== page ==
Define floatation and explain the different methods employed in floatation.

Floatation is the process by which companies make shares/debentures available for subscription. It enables companies to raise capital from the public. Companies generally employ any of the following methods;

1. Direct Invitation by the company/Public/Prospectus issue:

By this method, the company floating the shares prepares and issues a prospectus inviting subscription. The prospectus must contain so far as applicable the matters and reports specified in part 1 and 2 of the 3rd schedule to the Act. An application form must be enclosed. The prospectus must set out the advantages of investing in the company and may identify the underwriter if any. The company is responsible for the administrative tasks of the issue and the risk if the issue is unsuccessful. To spread such risk, the company arranges for the issue to be underwritten whereby an underwriter undertakes to take up all or a specified number of shares as his own. These shares are often taken at a discount and are called Underwritten firm. The underwriter undertakes to take up a specified number of shares if not take up in return for commission. The difference between the underwriter and the commission paid by the Principal underwriter to the sub-underwriter and is the Overriding Commission

2. Offer for sale:

This is the method by which a company allots all the shares to an issuing house which in turn prepares and issues a prospectus inviting subscription. The issuing house offers the shares at a premium to recover its costs and make a profit upon application of the shares;

the issuing house renounces its allotment in favour of the applicant. This method has 2 advantages:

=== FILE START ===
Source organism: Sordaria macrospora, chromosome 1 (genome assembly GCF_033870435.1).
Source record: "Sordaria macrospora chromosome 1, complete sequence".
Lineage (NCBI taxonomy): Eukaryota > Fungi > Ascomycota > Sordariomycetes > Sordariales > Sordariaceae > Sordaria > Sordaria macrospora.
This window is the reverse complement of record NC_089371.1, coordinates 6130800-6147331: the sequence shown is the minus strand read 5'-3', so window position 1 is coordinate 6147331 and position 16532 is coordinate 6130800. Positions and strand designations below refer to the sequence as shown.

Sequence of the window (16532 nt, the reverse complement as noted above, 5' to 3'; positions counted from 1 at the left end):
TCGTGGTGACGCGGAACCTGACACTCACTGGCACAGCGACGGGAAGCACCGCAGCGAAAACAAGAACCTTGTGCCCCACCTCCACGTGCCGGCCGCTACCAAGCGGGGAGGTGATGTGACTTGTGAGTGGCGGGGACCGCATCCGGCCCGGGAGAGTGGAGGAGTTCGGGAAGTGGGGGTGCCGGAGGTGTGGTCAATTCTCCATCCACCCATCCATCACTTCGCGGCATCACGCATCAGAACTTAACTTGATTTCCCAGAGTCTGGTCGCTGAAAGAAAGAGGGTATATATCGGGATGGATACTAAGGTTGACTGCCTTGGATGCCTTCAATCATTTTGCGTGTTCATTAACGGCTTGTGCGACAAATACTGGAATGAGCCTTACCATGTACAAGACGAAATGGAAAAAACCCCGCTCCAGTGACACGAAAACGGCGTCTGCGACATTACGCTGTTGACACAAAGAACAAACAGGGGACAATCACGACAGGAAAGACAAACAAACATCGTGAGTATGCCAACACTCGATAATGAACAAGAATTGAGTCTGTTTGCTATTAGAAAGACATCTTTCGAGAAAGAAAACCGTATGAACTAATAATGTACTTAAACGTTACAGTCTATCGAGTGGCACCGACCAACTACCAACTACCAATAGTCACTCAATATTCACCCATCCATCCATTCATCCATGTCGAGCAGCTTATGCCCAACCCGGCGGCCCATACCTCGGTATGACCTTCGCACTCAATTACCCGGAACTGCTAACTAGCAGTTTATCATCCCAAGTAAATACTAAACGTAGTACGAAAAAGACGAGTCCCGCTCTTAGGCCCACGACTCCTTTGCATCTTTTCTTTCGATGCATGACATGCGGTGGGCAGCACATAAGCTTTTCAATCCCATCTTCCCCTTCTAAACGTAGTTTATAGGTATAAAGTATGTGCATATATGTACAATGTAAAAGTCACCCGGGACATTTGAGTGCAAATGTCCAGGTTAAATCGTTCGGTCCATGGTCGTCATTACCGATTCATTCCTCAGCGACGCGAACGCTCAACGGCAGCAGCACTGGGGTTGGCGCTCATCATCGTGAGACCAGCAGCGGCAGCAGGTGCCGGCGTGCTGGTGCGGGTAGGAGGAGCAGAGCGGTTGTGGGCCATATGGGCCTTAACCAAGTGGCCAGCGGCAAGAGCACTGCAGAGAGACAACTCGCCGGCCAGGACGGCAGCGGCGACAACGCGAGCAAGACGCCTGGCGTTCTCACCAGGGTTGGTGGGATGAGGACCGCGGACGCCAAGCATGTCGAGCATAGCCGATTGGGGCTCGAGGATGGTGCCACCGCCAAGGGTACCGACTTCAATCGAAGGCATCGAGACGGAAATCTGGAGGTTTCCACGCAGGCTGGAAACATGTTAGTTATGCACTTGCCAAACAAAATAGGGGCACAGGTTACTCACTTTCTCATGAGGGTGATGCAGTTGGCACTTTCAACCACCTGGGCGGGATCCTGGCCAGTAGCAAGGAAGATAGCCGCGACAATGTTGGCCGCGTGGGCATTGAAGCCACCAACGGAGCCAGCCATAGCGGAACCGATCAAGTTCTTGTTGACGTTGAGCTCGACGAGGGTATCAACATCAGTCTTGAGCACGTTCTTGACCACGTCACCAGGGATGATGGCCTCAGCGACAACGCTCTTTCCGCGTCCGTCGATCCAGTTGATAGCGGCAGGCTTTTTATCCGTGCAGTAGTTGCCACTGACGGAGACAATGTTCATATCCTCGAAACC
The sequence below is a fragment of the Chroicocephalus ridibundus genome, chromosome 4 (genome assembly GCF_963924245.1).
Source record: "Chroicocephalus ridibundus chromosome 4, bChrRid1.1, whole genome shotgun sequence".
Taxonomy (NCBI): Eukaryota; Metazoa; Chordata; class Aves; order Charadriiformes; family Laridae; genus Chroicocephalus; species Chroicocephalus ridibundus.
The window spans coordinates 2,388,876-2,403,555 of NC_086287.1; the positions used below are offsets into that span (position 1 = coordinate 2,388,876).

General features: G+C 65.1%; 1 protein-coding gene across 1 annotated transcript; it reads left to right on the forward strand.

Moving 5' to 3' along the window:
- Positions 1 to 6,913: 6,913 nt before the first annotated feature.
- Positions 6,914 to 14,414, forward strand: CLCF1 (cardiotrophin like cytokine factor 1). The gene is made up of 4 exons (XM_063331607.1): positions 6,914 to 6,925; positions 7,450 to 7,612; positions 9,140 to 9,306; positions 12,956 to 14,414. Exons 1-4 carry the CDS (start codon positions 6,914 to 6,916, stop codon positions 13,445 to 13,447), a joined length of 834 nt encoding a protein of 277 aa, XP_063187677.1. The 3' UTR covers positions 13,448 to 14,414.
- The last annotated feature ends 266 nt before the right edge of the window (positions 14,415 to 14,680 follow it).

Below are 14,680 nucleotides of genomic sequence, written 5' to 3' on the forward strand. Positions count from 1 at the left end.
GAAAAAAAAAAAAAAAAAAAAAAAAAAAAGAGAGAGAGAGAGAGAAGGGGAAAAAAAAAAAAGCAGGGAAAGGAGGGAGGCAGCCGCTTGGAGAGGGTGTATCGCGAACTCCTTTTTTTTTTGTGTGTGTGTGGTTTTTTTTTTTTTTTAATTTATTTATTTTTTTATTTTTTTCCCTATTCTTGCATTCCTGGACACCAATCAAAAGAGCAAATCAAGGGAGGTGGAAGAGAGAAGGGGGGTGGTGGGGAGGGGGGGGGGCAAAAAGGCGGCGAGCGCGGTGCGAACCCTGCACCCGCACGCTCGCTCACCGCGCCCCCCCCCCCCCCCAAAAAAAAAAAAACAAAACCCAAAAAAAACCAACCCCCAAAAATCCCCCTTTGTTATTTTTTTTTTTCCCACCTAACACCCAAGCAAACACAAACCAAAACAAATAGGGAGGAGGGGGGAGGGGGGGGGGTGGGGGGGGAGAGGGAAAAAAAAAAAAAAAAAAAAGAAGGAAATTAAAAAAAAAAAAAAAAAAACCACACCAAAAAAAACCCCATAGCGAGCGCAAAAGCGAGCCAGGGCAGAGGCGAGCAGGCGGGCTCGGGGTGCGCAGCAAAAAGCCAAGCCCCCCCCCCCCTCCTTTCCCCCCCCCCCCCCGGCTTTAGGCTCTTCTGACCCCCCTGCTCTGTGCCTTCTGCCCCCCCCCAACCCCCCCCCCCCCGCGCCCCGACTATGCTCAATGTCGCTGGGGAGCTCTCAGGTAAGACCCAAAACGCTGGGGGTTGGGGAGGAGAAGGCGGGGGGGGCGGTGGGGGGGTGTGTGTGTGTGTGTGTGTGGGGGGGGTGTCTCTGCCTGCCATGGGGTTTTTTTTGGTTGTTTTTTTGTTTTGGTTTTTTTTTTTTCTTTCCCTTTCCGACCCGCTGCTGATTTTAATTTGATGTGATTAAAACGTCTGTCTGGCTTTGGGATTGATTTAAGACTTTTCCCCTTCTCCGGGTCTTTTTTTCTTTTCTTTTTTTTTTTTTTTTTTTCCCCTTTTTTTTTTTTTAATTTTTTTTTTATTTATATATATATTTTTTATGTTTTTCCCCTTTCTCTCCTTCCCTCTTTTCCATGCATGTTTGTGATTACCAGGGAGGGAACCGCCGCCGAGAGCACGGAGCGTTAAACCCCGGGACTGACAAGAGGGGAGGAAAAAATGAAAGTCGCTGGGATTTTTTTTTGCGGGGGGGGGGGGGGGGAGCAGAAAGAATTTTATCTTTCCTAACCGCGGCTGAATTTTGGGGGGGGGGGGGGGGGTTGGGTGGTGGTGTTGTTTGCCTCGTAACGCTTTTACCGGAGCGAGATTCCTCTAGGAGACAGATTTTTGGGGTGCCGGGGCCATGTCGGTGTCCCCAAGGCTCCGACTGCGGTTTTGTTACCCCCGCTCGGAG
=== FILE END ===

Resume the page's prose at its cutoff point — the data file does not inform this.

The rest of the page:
If relieves the company the administrative tasks of the issue.
The company receives the entire consideration on the shares since they are all taken up by the issuing house.

For purposes of spreading risk, the issuing house may have the shares underwritten

3. Placing:

By this method, the company arranges with an issuing house to purchase all the shares or take them up without a purchase and then place them with its clients privately. If the issuing house does not purchase the shares, it acts as an agent in return for brokerage and incurs no liability if the shares are not taken up. In a placing, there is no direct or indirect invitation to the public and the shares are generally offered in blocks to clients of the issuing house. This approach ensures that the shares on offer are taken up by the selected individuals or institutions.

Invitation to Treat:

Whichever method a company employs to issue shares or debentures, invitations may be made to prospective tenders to submit tenders for shares in large quantities. The company or issuing house fixed the minimum number of shares and price and reserves the right to accept any bid or accept bids in parts. The tender is generally awarded to the highest bidder. An offer by tender has 2 advantages:

(i) It makes available to the company or issuing house any excess above the issuing price.
(ii) It discourages stags who submit bids for speculative purposes.

A company may raise capital from existing members if authorized by its articles. This may be effected by a rights or bonus issue. In a rights issue shares are offered to existing members in proportion to their current holding. They are offered by way of renounceable allotment letters. A member is free to renounce his rights in favour of another. The shares are generally offered on favourable terms to encourage subscription. These shares prevent the dilution of rights of existing members. In the case of bonus shares, shares are offered to existing members at no direct consideration. The shares often referred to as capitalization issue are generally financed by reserves or the share premium account. A company may only issue bonus shares in the following circumstances:

(i) The issue must be authorized by the articles of the company
(ii) The issue must be issued in the proportion specified in the articles
(iii) The nominal share capital of the company must be sufficient
(iv) The issue must be recommended by the Board of Directors in board meeting
(v) The issue must be authorized by an ordinary resolution of members in the general meeting.
(vi) A return of allotment must be delivered to the registrar for registration within 60 days thereof.

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